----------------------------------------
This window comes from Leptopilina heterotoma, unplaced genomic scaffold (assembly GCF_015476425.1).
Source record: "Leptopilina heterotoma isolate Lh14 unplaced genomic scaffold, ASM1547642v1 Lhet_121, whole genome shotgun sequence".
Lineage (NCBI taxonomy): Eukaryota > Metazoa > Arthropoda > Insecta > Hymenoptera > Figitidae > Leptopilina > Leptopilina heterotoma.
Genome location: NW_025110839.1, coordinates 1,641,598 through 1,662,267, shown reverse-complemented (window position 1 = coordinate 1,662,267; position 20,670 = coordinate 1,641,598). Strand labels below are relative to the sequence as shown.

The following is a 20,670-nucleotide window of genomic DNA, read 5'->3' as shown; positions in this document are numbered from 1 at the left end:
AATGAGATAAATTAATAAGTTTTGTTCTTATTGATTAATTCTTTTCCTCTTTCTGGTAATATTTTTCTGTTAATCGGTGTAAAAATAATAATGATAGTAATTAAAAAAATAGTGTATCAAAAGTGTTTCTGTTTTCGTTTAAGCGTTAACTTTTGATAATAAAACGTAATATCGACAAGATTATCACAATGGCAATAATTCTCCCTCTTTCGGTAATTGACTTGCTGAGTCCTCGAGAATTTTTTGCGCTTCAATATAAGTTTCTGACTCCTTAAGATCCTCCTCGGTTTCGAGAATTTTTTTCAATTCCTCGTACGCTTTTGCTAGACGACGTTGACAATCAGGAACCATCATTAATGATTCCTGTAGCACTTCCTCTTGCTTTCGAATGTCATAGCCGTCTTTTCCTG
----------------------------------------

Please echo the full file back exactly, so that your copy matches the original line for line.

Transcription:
This window comes from Leptopilina heterotoma, unplaced genomic scaffold (assembly GCF_015476425.1).
Source record: "Leptopilina heterotoma isolate Lh14 unplaced genomic scaffold, ASM1547642v1 Lhet_121, whole genome shotgun sequence".
Lineage (NCBI taxonomy): Eukaryota > Metazoa > Arthropoda > Insecta > Hymenoptera > Figitidae > Leptopilina > Leptopilina heterotoma.
Genome location: NW_025110839.1, coordinates 1,641,598 through 1,662,267, shown reverse-complemented (window position 1 = coordinate 1,662,267; position 20,670 = coordinate 1,641,598). Strand labels below are relative to the sequence as shown.

The following is a 20,670-nucleotide window of genomic DNA, read 5'->3' as shown; positions in this document are numbered from 1 at the left end:
AATGAGATAAATTAATAAGTTTTGTTCTTATTGATTAATTCTTTTCCTCTTTCTGGTAATATTTTTCTGTTAATCGGTGTAAAAATAATAATGATAGTAATTAAAAAAATAGTGTATCAAAAGTGTTTCTGTTTTCGTTTAAGCGTTAACTTTTGATAATAAAACGTAATATCGACAAGATTATCACAATGGCAATAATTCTCCCTCTTTCGGTAATTGACTTGCTGAGTCCTCGAGAATTTTTTGCGCTTCAATATAAGTTTCTGACTCCTTAAGATCCTCCTCGGTTTCGAGAATTTTTTTCAATTCCTCGTACGCTTTTGCTAGACGACGTTGACAATCAGGAACCATCATTAATGATTCCTGTAGCACTTCCTCTTGCTTTCGAATGTCATAGCCGTCTTTTCCTG